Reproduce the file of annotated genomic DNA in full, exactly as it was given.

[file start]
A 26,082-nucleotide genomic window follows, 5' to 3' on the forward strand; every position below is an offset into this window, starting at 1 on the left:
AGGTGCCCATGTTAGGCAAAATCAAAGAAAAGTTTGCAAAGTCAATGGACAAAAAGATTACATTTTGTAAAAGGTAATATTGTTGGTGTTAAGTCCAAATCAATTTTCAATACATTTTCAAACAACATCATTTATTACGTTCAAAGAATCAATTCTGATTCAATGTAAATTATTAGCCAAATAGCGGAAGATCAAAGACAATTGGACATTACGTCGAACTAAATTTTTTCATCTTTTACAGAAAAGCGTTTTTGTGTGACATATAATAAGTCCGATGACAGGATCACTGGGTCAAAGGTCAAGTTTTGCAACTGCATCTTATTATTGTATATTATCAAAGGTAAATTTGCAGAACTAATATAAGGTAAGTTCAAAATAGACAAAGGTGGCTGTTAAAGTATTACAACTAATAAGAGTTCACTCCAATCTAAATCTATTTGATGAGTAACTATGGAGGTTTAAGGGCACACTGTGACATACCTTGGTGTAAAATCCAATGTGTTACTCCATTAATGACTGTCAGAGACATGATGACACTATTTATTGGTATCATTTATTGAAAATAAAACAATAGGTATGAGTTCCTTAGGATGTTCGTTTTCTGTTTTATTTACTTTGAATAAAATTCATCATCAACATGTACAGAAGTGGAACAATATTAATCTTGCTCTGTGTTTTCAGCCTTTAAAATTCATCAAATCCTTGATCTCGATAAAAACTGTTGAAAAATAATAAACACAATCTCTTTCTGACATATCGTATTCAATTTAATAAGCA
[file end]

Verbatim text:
A 26,082-nucleotide genomic window follows, 5' to 3' on the forward strand; every position below is an offset into this window, starting at 1 on the left:
AGGTGCCCATGTTAGGCAAAATCAAAGAAAAGTTTGCAAAGTCAATGGACAAAAAGATTACATTTTGTAAAAGGTAATATTGTTGGTGTTAAGTCCAAATCAATTTTCAATACATTTTCAAACAACATCATTTATTACGTTCAAAGAATCAATTCTGATTCAATGTAAATTATTAGCCAAATAGCGGAAGATCAAAGACAATTGGACATTACGTCGAACTAAATTTTTTCATCTTTTACAGAAAAGCGTTTTTGTGTGACATATAATAAGTCCGATGACAGGATCACTGGGTCAAAGGTCAAGTTTTGCAACTGCATCTTATTATTGTATATTATCAAAGGTAAATTTGCAGAACTAATATAAGGTAAGTTCAAAATAGACAAAGGTGGCTGTTAAAGTATTACAACTAATAAGAGTTCACTCCAATCTAAATCTATTTGATGAGTAACTATGGAGGTTTAAGGGCACACTGTGACATACCTTGGTGTAAAATCCAATGTGTTACTCCATTAATGACTGTCAGAGACATGATGACACTATTTATTGGTATCATTTATTGAAAATAAAACAATAGGTATGAGTTCCTTAGGATGTTCGTTTTCTGTTTTATTTACTTTGAATAAAATTCATCATCAACATGTACAGAAGTGGAACAATATTAATCTTGCTCTGTGTTTTCAGCCTTTAAAATTCATCAAATCCTTGATCTCGATAAAAACTGTTGAAAAATAATAAACACAATCTCTTTCTGACATATCGTATTCAATTTAATAAGCA